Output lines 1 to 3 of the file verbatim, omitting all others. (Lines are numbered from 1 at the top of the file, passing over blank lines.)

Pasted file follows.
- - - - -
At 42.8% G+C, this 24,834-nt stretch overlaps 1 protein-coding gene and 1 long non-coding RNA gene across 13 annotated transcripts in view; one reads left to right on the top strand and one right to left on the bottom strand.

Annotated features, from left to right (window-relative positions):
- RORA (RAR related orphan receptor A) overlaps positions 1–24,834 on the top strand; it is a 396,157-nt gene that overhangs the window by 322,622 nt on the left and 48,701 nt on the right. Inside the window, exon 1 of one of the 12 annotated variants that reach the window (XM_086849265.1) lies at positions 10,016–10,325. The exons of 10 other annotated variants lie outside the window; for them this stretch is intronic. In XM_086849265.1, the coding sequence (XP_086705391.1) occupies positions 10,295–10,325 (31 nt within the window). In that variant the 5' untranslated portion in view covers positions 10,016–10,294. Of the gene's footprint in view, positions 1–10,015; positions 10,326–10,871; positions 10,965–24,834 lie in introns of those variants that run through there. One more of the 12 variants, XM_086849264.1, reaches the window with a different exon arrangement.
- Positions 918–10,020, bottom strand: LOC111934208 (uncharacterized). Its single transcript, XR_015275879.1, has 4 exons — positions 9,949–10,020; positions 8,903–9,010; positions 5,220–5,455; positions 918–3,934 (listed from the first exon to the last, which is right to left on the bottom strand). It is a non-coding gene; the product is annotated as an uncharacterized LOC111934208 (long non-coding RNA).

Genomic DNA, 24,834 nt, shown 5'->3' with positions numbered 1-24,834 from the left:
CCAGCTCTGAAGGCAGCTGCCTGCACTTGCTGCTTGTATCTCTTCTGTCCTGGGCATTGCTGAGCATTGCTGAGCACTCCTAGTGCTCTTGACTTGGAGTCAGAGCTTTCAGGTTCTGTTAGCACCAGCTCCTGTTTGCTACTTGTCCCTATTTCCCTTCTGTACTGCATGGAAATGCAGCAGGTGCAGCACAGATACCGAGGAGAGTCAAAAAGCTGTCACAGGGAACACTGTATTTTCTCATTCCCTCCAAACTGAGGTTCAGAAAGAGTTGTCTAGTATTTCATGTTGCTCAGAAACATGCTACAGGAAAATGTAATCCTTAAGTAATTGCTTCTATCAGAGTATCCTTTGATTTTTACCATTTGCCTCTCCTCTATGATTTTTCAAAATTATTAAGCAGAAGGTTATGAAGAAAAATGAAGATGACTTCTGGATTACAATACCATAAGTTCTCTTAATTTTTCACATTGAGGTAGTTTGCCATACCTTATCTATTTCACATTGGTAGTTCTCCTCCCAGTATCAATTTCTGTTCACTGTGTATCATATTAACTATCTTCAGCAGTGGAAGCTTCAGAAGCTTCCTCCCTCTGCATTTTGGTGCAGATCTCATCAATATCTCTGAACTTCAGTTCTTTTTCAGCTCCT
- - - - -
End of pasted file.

At 42.8% G+C, this 24,834-nt stretch overlaps 1 protein-coding gene and 1 long non-coding RNA gene across 13 annotated transcripts in view; one reads left to right on the top strand and one right to left on the bottom strand.

Annotated features, from left to right (window-relative positions):
- RORA (RAR related orphan receptor A) overlaps positions 1–24,834 on the top strand; it is a 396,157-nt gene that overhangs the window by 322,622 nt on the left and 48,701 nt on the right. Inside the window, exon 1 of one of the 12 annotated variants that reach the window (XM_086849265.1) lies at positions 10,016–10,325. The exons of 10 other annotated variants lie outside the window; for them this stretch is intronic. In XM_086849265.1, the coding sequence (XP_086705391.1) occupies positions 10,295–10,325 (31 nt within the window). In that variant the 5' untranslated portion in view covers positions 10,016–10,294. Of the gene's footprint in view, positions 1–10,015; positions 10,326–10,871; positions 10,965–24,834 lie in introns of those variants that run through there. One more of the 12 variants, XM_086849264.1, reaches the window with a different exon arrangement.